What you hear is what you get: An ASU professor displays 40 years of sound art at the West campus

Richard Lerman's exhibition shows his entire collection of sound and video from all over the world like Chile and the Arctic Circle

A professor and sound artist who recently debuted 40 years of his work at the West campus said he came to ASU not only for the sunny weather, but for the classroom diversity that he said no other university could offer. 

Professor Richard Lerman's Sound Art Works exhibition displayed his work from the last 40 years as a sound artist at ArtSpace West gallery. 

Lerman gained an interest in sound art in the early 60s. He soon met John Cage, a renowned American composer who opened the door to observing sounds and electroacoustic music.

David Tudor, an American pianist and composer of experimental music, suggested that Lerman must learn how to make his equipment because of the lack of technology in the mid 20th Century. Lerman makes most of his own equipment which is seen throughout the exhibition with wires hanging out. In the featured display "Session: 20x 24 Photographs," he uses the space between the wall and photograph to produce sound.

“I think that the wires need to visible because it is a very physical thing, sound," Lerman said.

Dr. Jeffery Kennedy is a committee member of the Interdisciplinary Arts and Performance (IAP) faculty. He promotes the exhibitions at the ArtSpace gallery, Second Stage West, and other locations at West. Kennedy has worked with Lerman for over 17 years and admires the different types of platforms Lerman uses. 

"I think the interdisciplinary nature of Richard's work using images, videos and performance, is interesting, innovative, and his commitment to his subject/topic is second to none," Kennedy said.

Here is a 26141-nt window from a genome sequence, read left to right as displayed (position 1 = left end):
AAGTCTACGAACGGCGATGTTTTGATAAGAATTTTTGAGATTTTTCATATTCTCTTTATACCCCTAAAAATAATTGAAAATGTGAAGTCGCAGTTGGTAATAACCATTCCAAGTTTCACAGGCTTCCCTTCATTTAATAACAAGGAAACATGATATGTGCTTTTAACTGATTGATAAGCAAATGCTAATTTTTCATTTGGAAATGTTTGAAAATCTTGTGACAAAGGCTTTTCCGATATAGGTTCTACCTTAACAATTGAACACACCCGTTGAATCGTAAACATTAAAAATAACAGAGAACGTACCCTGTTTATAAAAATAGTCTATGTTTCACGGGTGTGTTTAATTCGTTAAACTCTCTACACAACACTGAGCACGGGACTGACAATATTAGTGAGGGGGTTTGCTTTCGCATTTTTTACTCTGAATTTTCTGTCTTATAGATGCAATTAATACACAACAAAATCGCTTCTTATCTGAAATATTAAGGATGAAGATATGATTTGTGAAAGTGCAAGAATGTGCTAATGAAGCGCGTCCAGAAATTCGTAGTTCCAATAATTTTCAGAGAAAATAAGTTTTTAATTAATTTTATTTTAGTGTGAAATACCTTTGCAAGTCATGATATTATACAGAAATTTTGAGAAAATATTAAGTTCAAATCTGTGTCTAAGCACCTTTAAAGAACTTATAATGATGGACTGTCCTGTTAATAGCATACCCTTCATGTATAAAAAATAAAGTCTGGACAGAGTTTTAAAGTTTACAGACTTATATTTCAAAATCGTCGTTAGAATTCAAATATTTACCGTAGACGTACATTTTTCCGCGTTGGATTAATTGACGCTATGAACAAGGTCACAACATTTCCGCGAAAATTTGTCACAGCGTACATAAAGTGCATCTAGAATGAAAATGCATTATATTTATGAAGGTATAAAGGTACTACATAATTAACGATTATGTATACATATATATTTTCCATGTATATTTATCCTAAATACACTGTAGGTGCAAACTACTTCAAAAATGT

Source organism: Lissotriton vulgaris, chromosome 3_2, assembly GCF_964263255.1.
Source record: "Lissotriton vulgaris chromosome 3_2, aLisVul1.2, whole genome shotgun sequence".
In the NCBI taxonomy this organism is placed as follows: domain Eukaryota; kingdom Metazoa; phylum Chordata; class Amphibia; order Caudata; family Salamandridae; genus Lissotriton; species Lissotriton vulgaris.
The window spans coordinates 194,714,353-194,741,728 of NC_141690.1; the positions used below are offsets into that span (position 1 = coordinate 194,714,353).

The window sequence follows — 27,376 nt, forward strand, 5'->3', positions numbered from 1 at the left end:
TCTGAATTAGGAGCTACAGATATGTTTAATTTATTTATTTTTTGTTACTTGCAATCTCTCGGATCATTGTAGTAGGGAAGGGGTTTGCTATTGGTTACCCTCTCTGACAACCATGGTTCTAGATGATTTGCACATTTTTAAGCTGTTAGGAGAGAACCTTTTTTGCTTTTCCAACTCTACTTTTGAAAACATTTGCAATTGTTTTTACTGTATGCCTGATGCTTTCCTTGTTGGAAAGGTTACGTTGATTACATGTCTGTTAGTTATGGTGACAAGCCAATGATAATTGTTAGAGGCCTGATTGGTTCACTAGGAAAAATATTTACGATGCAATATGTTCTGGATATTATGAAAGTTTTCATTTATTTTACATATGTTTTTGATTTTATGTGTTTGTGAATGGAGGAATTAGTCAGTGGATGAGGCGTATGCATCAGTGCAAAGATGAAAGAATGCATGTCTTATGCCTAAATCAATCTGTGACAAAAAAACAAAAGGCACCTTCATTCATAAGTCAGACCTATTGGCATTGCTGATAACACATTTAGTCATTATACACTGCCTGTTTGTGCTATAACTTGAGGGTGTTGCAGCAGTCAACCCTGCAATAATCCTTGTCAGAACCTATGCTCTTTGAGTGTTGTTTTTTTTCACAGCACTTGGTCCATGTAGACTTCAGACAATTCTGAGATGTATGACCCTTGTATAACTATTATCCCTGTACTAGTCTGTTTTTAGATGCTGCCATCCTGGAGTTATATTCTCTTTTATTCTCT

His work involves a variety of tools to achieve the sound he wants. He uses carbon fiber rods, piezoelectric devices that can capture the vibrations of sounds, hydrophones to get sounds underwater and many more.

Richard Lerman's Travelon Gamelon - Promenade from STEIM Amsterdam on Vimeo.

Lerman travels thousands of miles to gather sounds. He has traveled to India, the Arctic Circle, Austria and Finland. Some of these trips were based around a topic or event from which Lerman wanted to gather sound. In South America, Lerman collected video and sound from a human rights protest which is in the display "Sonic Journeys 3."

“You know that expression, what you see is what you get? What I say is what you hear is what you get,” Lerman said.

Lerman came to ASU to because of the better pay and because he admired the diversity of the classes. He has students who are single parents, first generation, older and have different backgrounds. At ASU, he has more opportunities to teach what he wants, such as his class called Art and War. 

“I can do things that integrate the political, social and the science,” Lerman said.

IAP junior Ivelisse Chaug is the gallery coordinator at the West Campus ArtSpace. Chaug works with the artist for installation, deinstallation and gallery guards. She has worked closely with Lerman for about two years which has made her learn more about sound art.

“From him you get to learn all that context behind the work and you get to learn sound design,” Chaug said.

Lerman continues to make sound art to bring attention to the world he observes.  

"It lets people hear and see things and they begin to put it into their own ways of thinking. Maybe it will inspire them to do more research," Lerman said. 


Reach the reporter at kbenalli@asu.edu or follow @kallebenallie on Twitter

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